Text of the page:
Addiction is a rapidly growing issue impacting today’s society. Unfortunatly, there are many different types of addictions and each one brings along a unique set of challenges. The American Phsychiatic Association describes addiction as “a complex condition, a brain disease that is manifested by compulsive substance use despite harmful consequence”.
Drug addictions hinder and restrain people from everyday life events, dreams, accomplishments, and the relationships they have with friends and family members. A common and often repetitive problem related to substance abuse is the issue of peer influence and peer pressure on experimenting with the use of illegal and prescription drugs. The negative influences of peer pressure may promote drug use which can further lead to addictive behavior, not just to one drug, but multiple combinations of drugs. Both social and economic factors, lead to substance abuse and many negative issues such as losing your job, friends, family and your purpose in life, these are all potential issues that may occur if one’s addiction is not dealt with in time.
Therefore, preventive measures need to be taken to address substance abuse and to prevent future generations from falling prey to the circulating drugs present in our society today. This paper will determine how the social and economic influences put adolescents at risk for developing an addiction to substances, it will also develop possible solutions and strategies to prevent addictive behaviors from forming, as well as strategies that can address and prevent drug problems in Canada. Drug problems need to be resolved and addressed now before they continue to further create negative factors for the people in Canadian society.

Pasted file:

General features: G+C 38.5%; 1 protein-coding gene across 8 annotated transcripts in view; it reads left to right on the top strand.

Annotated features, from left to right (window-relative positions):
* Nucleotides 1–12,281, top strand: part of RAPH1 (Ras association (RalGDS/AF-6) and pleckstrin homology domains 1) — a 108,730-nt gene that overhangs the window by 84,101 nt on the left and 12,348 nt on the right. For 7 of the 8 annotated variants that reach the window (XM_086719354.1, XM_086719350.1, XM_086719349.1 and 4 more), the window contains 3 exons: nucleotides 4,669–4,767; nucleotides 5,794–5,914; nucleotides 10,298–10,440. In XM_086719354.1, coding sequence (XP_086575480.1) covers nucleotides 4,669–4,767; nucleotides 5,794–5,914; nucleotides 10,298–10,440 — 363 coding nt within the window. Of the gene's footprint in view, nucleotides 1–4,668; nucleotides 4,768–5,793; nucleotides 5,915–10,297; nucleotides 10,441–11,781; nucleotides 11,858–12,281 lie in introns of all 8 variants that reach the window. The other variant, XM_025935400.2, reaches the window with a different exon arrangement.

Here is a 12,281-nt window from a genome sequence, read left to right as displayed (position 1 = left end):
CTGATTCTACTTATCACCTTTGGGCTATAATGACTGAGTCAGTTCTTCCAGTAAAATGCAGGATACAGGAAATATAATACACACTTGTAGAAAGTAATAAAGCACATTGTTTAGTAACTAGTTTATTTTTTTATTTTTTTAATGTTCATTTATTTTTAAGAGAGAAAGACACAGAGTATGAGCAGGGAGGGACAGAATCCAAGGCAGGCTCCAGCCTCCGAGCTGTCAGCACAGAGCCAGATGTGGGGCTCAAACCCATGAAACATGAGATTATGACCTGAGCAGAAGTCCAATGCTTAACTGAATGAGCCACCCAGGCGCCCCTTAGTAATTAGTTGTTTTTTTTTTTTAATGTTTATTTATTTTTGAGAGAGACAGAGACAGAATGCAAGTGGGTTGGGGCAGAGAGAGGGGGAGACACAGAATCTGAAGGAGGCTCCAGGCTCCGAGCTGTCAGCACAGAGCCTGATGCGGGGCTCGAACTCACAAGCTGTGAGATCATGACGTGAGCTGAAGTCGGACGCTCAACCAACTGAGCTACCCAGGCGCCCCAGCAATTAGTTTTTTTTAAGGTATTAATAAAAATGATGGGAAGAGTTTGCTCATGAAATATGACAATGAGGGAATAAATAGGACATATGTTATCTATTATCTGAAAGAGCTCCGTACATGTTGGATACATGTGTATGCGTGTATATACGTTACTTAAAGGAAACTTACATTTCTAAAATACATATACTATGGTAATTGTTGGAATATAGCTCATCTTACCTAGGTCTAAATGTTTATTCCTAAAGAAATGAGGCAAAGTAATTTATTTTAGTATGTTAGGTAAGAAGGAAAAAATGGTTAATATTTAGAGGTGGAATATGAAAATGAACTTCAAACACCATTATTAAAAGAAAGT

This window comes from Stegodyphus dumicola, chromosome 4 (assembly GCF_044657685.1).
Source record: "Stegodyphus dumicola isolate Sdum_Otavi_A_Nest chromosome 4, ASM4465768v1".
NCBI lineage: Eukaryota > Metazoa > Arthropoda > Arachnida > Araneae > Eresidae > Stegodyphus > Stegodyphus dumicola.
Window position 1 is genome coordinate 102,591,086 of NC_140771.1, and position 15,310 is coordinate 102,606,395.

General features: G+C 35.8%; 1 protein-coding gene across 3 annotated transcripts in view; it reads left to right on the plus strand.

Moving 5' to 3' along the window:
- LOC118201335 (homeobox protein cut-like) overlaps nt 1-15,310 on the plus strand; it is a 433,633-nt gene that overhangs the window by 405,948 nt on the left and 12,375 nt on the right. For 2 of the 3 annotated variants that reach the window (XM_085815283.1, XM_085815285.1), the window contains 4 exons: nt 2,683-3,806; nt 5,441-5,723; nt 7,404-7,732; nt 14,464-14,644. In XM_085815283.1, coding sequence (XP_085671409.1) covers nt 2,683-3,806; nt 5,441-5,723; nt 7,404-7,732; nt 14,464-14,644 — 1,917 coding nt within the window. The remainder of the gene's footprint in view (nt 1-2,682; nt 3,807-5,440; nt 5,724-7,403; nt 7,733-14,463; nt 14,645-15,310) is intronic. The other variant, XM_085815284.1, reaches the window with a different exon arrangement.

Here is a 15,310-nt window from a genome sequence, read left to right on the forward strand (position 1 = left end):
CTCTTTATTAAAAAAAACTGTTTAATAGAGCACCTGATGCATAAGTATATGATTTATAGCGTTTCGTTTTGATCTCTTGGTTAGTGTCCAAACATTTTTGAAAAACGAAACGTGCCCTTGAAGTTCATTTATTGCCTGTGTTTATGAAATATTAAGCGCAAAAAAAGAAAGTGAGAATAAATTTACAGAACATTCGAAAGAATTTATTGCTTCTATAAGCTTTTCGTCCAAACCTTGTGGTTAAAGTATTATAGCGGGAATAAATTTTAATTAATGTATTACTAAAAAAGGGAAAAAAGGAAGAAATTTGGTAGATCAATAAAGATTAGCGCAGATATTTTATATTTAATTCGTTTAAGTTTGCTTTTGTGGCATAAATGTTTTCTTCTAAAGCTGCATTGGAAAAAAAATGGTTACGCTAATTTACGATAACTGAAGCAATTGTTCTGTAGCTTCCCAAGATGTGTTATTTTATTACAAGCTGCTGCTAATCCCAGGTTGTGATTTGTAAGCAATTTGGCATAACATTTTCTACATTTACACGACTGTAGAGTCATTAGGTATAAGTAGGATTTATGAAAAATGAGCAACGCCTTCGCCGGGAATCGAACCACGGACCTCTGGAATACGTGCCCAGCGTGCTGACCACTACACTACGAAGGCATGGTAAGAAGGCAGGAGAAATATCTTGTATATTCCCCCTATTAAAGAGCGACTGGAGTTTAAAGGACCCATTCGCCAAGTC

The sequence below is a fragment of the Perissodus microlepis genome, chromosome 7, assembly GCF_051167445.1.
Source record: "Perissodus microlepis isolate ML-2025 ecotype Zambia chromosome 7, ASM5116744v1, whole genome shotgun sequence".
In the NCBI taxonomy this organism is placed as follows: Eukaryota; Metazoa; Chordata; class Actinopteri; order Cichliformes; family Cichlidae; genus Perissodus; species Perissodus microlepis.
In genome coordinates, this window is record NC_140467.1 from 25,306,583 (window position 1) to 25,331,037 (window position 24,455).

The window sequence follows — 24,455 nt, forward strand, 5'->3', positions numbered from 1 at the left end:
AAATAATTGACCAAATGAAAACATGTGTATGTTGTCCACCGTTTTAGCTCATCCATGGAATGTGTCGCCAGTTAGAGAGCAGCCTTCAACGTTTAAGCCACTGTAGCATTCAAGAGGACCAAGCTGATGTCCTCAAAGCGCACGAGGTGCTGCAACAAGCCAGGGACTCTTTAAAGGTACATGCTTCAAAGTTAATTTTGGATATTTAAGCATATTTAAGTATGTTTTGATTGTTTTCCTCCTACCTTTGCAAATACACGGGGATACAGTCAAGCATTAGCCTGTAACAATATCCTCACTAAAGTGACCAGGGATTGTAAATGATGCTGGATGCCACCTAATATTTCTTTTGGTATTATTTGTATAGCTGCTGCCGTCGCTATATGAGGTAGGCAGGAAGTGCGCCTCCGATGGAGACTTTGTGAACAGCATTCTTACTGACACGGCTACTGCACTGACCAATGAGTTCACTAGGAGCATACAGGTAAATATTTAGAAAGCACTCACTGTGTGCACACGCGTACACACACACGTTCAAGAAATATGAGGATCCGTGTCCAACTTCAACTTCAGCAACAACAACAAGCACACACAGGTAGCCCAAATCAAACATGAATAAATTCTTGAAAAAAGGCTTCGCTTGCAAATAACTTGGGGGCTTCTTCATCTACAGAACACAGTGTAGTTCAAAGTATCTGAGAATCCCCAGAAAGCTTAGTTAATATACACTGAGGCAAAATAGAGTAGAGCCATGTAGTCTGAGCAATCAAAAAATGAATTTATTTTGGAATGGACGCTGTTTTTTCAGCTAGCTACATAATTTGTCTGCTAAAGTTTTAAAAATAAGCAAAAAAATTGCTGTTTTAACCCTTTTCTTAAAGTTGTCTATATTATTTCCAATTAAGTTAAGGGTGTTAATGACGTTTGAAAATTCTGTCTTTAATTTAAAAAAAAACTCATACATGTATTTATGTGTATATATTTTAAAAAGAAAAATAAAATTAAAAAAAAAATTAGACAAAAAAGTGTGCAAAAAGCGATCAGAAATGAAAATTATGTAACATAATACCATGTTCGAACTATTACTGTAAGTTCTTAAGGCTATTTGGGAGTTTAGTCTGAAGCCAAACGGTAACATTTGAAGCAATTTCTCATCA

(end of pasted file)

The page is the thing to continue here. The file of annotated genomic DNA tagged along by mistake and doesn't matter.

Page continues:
Social and economic influences on adolescents
The social determinants of health are both social and economic factors and conditions that influence individuals and groups within today’s society based on one’s geographical location, work type, economic class, heritage, age and availability to healthcare. The social determinants of health, therefore, are important in shaping and determining whether individuals especially adolescents, are vulnerable to drugs and substance abuse. Addictive behaviors can form at any age, and some people may be more vulnerable than others, nonetheless, a person’s social and economic environment can greatly affect their mental opinions and choices on drugs. In ‘Close Encounters with Addiction’, Gabor Mate discusses the close association between Attention Deficit Disorders (ADHD) and addictions, especially amongst children. Mate states that “from adolescence onward, people with ADHD are at elevated risk for addiction to cocaine and other stimulants” (Mate, 2008, p. 415), children with disorders such as ADHD or addictive personalities, may suffer more from social and economic influences in their environment. Children with ADHD or addictive personalities that try drugs whether due to peer influences or curiosity, may become addicted to the drug on their first try, significantly faster than others would. It is cases like these that add to the increasing list of substance abusers in Canada, therefore solutions and strategies must prevent addictive behaviors be addressed and discussed.